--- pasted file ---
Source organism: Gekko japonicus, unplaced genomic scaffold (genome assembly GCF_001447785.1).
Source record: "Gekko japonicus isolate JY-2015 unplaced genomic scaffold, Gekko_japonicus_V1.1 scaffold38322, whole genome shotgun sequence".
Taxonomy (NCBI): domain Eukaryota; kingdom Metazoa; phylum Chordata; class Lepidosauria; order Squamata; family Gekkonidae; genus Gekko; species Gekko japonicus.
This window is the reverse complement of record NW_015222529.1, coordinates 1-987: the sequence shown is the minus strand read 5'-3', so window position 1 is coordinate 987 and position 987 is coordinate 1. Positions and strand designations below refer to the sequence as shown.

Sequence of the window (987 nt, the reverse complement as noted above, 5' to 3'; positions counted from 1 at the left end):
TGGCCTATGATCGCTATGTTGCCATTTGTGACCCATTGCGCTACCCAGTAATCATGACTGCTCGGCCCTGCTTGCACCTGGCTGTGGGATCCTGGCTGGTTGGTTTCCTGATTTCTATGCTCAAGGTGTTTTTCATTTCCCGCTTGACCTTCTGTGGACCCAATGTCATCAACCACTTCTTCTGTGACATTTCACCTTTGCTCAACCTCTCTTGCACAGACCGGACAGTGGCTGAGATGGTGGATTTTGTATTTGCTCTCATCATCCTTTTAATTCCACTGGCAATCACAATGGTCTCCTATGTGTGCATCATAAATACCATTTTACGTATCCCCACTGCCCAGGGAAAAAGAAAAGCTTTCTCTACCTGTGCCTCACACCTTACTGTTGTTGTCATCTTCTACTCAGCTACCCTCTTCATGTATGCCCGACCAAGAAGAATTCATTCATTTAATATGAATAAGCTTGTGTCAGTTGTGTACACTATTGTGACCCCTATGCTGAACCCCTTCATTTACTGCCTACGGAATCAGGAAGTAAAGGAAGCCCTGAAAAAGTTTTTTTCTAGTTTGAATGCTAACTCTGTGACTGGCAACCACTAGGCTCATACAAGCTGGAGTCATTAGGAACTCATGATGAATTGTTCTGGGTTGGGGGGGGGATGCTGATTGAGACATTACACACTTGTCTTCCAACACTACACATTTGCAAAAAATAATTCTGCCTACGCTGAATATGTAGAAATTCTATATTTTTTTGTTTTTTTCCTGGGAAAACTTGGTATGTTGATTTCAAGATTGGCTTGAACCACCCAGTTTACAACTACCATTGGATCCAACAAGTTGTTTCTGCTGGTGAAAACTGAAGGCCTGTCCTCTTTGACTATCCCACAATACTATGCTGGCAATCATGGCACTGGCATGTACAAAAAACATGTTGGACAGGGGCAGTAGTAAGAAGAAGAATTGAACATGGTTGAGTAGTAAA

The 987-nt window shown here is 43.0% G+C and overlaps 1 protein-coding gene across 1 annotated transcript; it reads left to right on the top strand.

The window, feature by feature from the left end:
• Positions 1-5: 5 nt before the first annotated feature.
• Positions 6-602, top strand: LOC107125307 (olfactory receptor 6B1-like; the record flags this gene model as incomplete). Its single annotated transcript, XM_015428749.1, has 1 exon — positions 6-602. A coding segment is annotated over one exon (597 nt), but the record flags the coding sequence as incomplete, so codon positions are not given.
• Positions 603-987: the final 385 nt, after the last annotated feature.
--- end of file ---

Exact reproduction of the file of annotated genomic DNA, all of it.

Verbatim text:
Source organism: Gekko japonicus, unplaced genomic scaffold (genome assembly GCF_001447785.1).
Source record: "Gekko japonicus isolate JY-2015 unplaced genomic scaffold, Gekko_japonicus_V1.1 scaffold38322, whole genome shotgun sequence".
Taxonomy (NCBI): domain Eukaryota; kingdom Metazoa; phylum Chordata; class Lepidosauria; order Squamata; family Gekkonidae; genus Gekko; species Gekko japonicus.
This window is the reverse complement of record NW_015222529.1, coordinates 1-987: the sequence shown is the minus strand read 5'-3', so window position 1 is coordinate 987 and position 987 is coordinate 1. Positions and strand designations below refer to the sequence as shown.

Sequence of the window (987 nt, the reverse complement as noted above, 5' to 3'; positions counted from 1 at the left end):
TGGCCTATGATCGCTATGTTGCCATTTGTGACCCATTGCGCTACCCAGTAATCATGACTGCTCGGCCCTGCTTGCACCTGGCTGTGGGATCCTGGCTGGTTGGTTTCCTGATTTCTATGCTCAAGGTGTTTTTCATTTCCCGCTTGACCTTCTGTGGACCCAATGTCATCAACCACTTCTTCTGTGACATTTCACCTTTGCTCAACCTCTCTTGCACAGACCGGACAGTGGCTGAGATGGTGGATTTTGTATTTGCTCTCATCATCCTTTTAATTCCACTGGCAATCACAATGGTCTCCTATGTGTGCATCATAAATACCATTTTACGTATCCCCACTGCCCAGGGAAAAAGAAAAGCTTTCTCTACCTGTGCCTCACACCTTACTGTTGTTGTCATCTTCTACTCAGCTACCCTCTTCATGTATGCCCGACCAAGAAGAATTCATTCATTTAATATGAATAAGCTTGTGTCAGTTGTGTACACTATTGTGACCCCTATGCTGAACCCCTTCATTTACTGCCTACGGAATCAGGAAGTAAAGGAAGCCCTGAAAAAGTTTTTTTCTAGTTTGAATGCTAACTCTGTGACTGGCAACCACTAGGCTCATACAAGCTGGAGTCATTAGGAACTCATGATGAATTGTTCTGGGTTGGGGGGGGGATGCTGATTGAGACATTACACACTTGTCTTCCAACACTACACATTTGCAAAAAATAATTCTGCCTACGCTGAATATGTAGAAATTCTATATTTTTTTGTTTTTTTCCTGGGAAAACTTGGTATGTTGATTTCAAGATTGGCTTGAACCACCCAGTTTACAACTACCATTGGATCCAACAAGTTGTTTCTGCTGGTGAAAACTGAAGGCCTGTCCTCTTTGACTATCCCACAATACTATGCTGGCAATCATGGCACTGGCATGTACAAAAAACATGTTGGACAGGGGCAGTAGTAAGAAGAAGAATTGAACATGGTTGAGTAGTAAA

The 987-nt window shown here is 43.0% G+C and overlaps 1 protein-coding gene across 1 annotated transcript; it reads left to right on the top strand.

The window, feature by feature from the left end:
• Positions 1-5: 5 nt before the first annotated feature.
• Positions 6-602, top strand: LOC107125307 (olfactory receptor 6B1-like; the record flags this gene model as incomplete). Its single annotated transcript, XM_015428749.1, has 1 exon — positions 6-602. A coding segment is annotated over one exon (597 nt), but the record flags the coding sequence as incomplete, so codon positions are not given.
• Positions 603-987: the final 385 nt, after the last annotated feature.